Fredericton Museum Finds Rare Stamp Proof

September 27 ,2012
New Brunswick Beacon
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The Fredericton Region Museum has found a proof of one of Canada’s rarest pre-confederation stamps.

The Connell stamp proof was discovered last week in a hidden compartment of a writing box.

Charles Connell, a politician, was appointed New Brunswick’s Postmaster General in 1858. Two years later, he issued a new series of stamps using his own likeness, a breathtaking act of egotism that resulted in his subsequent resignation.

The public was outraged and the stamps were never circulated.

The Carleton County Historical Society says Connell burned all but a few of the 500,000 stamps on the grounds of his home.

“He gave a sheet to a couple of family members, and the odd stamp to a few friends,” said Carleton County Historical Society Executive Director Kellie Blue-McQuade. “Experts estimate that around 50 or 60 exist today.”

Because of their rarity, the value of the stamp has increased from a few cents to thousands of dollars.

“We have heard estimates that a very good quality stamp could run around five thousand and a perfect stamp could run as high as ten thousand,” said Blue-McQuade.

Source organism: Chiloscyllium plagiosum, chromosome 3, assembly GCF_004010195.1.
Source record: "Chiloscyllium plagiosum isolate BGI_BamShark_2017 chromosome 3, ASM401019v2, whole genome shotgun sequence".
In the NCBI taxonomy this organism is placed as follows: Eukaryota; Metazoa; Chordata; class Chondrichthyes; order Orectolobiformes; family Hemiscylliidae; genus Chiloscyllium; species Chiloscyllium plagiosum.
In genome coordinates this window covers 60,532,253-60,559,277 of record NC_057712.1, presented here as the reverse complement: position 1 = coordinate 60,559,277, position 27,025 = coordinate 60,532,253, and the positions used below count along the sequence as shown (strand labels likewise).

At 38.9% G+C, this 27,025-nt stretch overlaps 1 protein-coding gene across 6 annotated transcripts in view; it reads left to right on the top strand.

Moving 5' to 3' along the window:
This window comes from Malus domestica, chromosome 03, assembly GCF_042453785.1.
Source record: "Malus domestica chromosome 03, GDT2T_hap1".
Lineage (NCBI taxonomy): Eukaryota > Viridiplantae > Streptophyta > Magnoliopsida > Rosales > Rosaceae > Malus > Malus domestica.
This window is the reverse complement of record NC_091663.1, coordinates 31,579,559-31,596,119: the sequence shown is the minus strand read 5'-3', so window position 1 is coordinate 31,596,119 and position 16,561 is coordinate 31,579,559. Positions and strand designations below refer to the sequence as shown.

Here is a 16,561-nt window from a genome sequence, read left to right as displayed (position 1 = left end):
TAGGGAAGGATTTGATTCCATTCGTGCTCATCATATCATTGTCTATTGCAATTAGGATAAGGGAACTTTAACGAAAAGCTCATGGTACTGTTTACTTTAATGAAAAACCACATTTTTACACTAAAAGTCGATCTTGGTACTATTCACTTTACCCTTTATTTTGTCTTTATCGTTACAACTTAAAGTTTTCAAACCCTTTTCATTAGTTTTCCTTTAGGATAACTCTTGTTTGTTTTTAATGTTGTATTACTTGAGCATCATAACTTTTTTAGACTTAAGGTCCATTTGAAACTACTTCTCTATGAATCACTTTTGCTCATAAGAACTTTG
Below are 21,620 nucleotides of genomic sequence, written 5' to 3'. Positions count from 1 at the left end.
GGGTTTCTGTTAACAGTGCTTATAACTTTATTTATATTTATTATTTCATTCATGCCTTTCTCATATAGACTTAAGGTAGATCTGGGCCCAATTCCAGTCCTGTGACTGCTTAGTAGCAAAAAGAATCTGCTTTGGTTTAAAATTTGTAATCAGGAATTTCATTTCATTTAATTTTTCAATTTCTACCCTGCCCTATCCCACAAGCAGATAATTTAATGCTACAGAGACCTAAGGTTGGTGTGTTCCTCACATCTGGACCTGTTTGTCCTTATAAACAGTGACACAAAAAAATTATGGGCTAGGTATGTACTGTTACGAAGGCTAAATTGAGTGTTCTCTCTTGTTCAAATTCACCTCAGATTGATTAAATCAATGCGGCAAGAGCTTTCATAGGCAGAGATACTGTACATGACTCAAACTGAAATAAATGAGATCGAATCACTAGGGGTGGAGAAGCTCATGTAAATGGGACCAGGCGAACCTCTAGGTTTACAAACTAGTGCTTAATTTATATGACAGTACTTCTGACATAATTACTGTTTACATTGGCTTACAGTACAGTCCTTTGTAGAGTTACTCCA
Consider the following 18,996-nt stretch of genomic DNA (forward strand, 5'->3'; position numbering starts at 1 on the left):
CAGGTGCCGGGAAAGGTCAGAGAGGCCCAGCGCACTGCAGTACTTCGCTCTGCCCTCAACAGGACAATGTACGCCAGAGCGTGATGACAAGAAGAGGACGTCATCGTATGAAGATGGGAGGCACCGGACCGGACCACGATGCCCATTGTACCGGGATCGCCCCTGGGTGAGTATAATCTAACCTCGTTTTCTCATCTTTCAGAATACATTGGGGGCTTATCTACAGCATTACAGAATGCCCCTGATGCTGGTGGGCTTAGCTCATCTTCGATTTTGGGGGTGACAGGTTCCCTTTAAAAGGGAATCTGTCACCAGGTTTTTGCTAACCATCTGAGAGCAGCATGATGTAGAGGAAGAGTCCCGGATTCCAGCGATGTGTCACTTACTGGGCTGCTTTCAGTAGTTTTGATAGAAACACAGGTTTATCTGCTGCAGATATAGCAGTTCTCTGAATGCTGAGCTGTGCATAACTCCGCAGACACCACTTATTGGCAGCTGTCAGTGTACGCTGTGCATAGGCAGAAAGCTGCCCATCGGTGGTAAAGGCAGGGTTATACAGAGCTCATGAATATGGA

Volunteers discovered the slightly bent and ink stained proof last Monday when browsing the museum’s collection. A proof, or trial impression, has similar dimensions and appearance to a stamp but lacks perforated edges and glue and could not have be used.

“They had no idea at the time what it was,” said York Sunbury Historical Society & Fredericton Region Museum Executive Director Ruth Murgatroyd.  “They thought it was odd it didn’t have the Queen’s face on it.”

In 2005, the CBC reported that Connell stamp proofs were auctioned off in New York for $32,000 USD.

“It’s still an amazing find,” said Murgatroyd. “It’s exciting to be part of an organization and an institution where these things happen.”

The writing box belonged to the Honorable Lemuel Allan Wilmot, the first native-born lieutenant governor of New Brunswick. It was one of the first items to be donated to the museum when it started collecting in 1932.

It is unknown why Wilmot had a proof of Connell’s stamp hidden in his writing box. The men would have had a professional relationship, both serving in the government and being for confederation.

The museum plans to add the proof to an exhibit once more research has been conducted. An exhibit can take up to three years to research and can cost between $10,000 and $20,000.

“We have little corners of the museum where we can change things over on an annual basis at very low cost,” said Murgatroyd. “It will probably be included in something like that to start and then eventually be moved into something larger.”

The Connell stamp proof is the only rare stamp the museum has in their collection at this time.

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